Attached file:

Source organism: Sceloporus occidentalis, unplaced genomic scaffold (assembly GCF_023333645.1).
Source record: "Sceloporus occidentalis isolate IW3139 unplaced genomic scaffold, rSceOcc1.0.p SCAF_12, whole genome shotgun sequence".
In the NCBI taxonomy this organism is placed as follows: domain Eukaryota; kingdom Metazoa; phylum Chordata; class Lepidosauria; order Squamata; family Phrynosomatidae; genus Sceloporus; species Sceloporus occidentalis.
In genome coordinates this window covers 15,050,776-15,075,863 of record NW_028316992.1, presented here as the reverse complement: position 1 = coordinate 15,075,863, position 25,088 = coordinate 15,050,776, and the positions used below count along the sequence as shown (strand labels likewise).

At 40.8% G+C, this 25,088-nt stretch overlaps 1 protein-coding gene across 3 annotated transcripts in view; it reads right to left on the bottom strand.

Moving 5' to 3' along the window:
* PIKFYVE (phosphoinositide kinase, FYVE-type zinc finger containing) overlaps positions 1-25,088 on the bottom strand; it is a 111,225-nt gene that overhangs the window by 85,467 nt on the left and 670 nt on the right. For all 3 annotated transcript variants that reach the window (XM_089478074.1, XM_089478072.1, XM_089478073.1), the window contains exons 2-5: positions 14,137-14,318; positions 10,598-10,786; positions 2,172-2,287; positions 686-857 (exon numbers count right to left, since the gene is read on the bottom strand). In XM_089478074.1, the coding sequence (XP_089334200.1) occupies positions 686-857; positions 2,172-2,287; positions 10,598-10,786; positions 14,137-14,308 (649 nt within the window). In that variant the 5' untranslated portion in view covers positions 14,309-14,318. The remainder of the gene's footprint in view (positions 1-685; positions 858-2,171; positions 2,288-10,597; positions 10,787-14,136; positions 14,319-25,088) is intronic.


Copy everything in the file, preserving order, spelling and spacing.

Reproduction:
Source organism: Sceloporus occidentalis, unplaced genomic scaffold (assembly GCF_023333645.1).
Source record: "Sceloporus occidentalis isolate IW3139 unplaced genomic scaffold, rSceOcc1.0.p SCAF_12, whole genome shotgun sequence".
In the NCBI taxonomy this organism is placed as follows: domain Eukaryota; kingdom Metazoa; phylum Chordata; class Lepidosauria; order Squamata; family Phrynosomatidae; genus Sceloporus; species Sceloporus occidentalis.
In genome coordinates this window covers 15,050,776-15,075,863 of record NW_028316992.1, presented here as the reverse complement: position 1 = coordinate 15,075,863, position 25,088 = coordinate 15,050,776, and the positions used below count along the sequence as shown (strand labels likewise).

At 40.8% G+C, this 25,088-nt stretch overlaps 1 protein-coding gene across 3 annotated transcripts in view; it reads right to left on the bottom strand.

Moving 5' to 3' along the window:
* PIKFYVE (phosphoinositide kinase, FYVE-type zinc finger containing) overlaps positions 1-25,088 on the bottom strand; it is a 111,225-nt gene that overhangs the window by 85,467 nt on the left and 670 nt on the right. For all 3 annotated transcript variants that reach the window (XM_089478074.1, XM_089478072.1, XM_089478073.1), the window contains exons 2-5: positions 14,137-14,318; positions 10,598-10,786; positions 2,172-2,287; positions 686-857 (exon numbers count right to left, since the gene is read on the bottom strand). In XM_089478074.1, the coding sequence (XP_089334200.1) occupies positions 686-857; positions 2,172-2,287; positions 10,598-10,786; positions 14,137-14,308 (649 nt within the window). In that variant the 5' untranslated portion in view covers positions 14,309-14,318. The remainder of the gene's footprint in view (positions 1-685; positions 858-2,171; positions 2,288-10,597; positions 10,787-14,136; positions 14,319-25,088) is intronic.